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Home :: Archive :: 1999 :: March ::
Re: Freudian Slip
The Shakespeare Conference: SHK 10.0589  Wednesday, 31 March 1999.

[1]     From:   Eric W Beato <
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        Date:   Tuesday, 30 Mar 1999 09:45:48 -0500
        Subj:   SHK 10.0576 Re: Freudian Slip

[2]     From:   David Maier <
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        Date:   Tuesday, 30 Mar 1999 11:02:11 -0800
        Subj:   RE: SHK 10.0576 Re: Freudian Slip

[3]     From:   Sean Lawrence <
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        Date:   Tuesday, 30 Mar 1999 17:25:24 -0800
        Subj:   Re: SHK 10.0576 Re: Freudian Slip


[1]-----------------------------------------------------------------
From:           Eric W Beato <
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Date:           Tuesday, 30 Mar 1999 09:45:48 -0500
Subject: Re: Freudian Slip
Comment:        SHK 10.0576 Re: Freudian Slip

Today's respondees on the 'Freudian Slip' post seemed to take the psych
portion at face value, which caused them to reject the concept.  I did
not read the psychoanalysis as the major point that mattered to me.
What I saw in the article was further commentary on the subtle
complexity of Shakespearean character.  After all, he predated Freud by
three centuries.  Macbeth's doctor suggests in Act V that Lady Macbeth
might need modern therapy, does he not?  And this is all accomplished in
the context of characters who demand our attention and love.

I did not care for the specific interpretations offered in the pot, but
I liked it because of its careful look at well-drawn characters.  Weak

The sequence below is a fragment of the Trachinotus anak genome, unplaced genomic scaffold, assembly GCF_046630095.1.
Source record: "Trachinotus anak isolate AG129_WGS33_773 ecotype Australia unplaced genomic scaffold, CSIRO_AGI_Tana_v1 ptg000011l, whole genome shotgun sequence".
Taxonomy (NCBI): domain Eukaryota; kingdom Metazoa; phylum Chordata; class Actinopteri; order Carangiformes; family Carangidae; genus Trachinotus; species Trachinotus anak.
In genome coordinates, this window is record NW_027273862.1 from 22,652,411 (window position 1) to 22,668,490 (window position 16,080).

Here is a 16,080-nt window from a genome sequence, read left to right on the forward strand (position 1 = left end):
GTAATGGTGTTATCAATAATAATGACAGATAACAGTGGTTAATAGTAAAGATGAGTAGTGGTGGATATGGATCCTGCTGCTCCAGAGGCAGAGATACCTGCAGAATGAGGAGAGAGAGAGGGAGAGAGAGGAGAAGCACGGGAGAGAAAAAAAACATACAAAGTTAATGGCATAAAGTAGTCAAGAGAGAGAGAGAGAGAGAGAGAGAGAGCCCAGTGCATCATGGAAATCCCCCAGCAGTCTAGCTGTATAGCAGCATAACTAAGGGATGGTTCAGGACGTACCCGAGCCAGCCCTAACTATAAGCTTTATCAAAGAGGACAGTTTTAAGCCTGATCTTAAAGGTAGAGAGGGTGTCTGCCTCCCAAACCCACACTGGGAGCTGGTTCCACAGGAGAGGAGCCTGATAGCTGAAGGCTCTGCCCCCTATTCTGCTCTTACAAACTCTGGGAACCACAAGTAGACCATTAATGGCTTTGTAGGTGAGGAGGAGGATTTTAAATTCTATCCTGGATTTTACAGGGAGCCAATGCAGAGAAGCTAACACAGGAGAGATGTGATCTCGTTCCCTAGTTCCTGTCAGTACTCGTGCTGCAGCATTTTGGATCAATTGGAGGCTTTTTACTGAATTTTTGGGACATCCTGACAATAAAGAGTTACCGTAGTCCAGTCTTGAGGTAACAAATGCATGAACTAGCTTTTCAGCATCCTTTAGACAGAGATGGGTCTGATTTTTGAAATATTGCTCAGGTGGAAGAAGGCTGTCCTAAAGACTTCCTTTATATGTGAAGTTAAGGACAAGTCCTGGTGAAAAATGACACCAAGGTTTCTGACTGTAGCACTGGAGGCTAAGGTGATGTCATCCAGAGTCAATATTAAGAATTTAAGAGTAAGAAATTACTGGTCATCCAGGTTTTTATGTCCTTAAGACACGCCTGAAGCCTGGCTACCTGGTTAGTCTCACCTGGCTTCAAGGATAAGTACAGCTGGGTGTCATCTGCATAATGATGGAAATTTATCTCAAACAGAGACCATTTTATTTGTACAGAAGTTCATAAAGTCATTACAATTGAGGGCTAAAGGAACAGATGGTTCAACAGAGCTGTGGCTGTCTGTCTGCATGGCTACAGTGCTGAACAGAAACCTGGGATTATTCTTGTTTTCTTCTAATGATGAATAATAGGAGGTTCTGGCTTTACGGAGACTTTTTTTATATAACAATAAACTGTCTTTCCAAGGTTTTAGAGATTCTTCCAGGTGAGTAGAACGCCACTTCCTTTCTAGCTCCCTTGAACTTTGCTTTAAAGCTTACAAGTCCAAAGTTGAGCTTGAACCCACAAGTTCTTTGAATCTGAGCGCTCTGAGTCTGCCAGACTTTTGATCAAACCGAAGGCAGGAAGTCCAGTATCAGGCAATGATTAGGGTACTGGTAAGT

writers cannot put slips of the tongue-Freudian or otherwise-into the
mouths of realistic characters.  Shakespeare's characters live always.

Rick Beato
Lisle Senior High School, Illinois

[2]-------------------------------------------------------------
From:           David Maier <
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Date:           Tuesday, 30 Mar 1999 11:02:11 -0800
Subject: 10.0576 Re: Freudian Slip
Comment:        RE: SHK 10.0576 Re: Freudian Slip

We are not alone in our anguish over the analyst.

[3]-------------------------------------------------------------
From:           Sean Lawrence <
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Date:           Tuesday, 30 Mar 1999 17:25:24 -0800
Subject: 10.0576 Re: Freudian Slip
Comment:        Re: SHK 10.0576 Re: Freudian Slip

Andy White conjectures that,

>If there were Oedipal issues in Hamlet, Shakespeare would have made sure
>to put them in.  Since he didn't, I believe he left out the Oedipal
>stuff for the simple reason that it is completely irrelevant, and from
>the purpose of the play.

But what if Shakespeare were repressing his own Oedipal desires, which
made their way unconsciously into his work?  The neat thing (and also
the appalling thing) about any psychoanalytic reading is that it's
completely un-disprovable on its own terms.  Like any other totalizing
theory.

Seriously, I'm actually a little encouraged to see a real psychologist
take on these issues, rather than leaving them (as usual) to second-rate
literary critics, with a dilettantish interest in psycho-analysis.

Cheers,
Se

 

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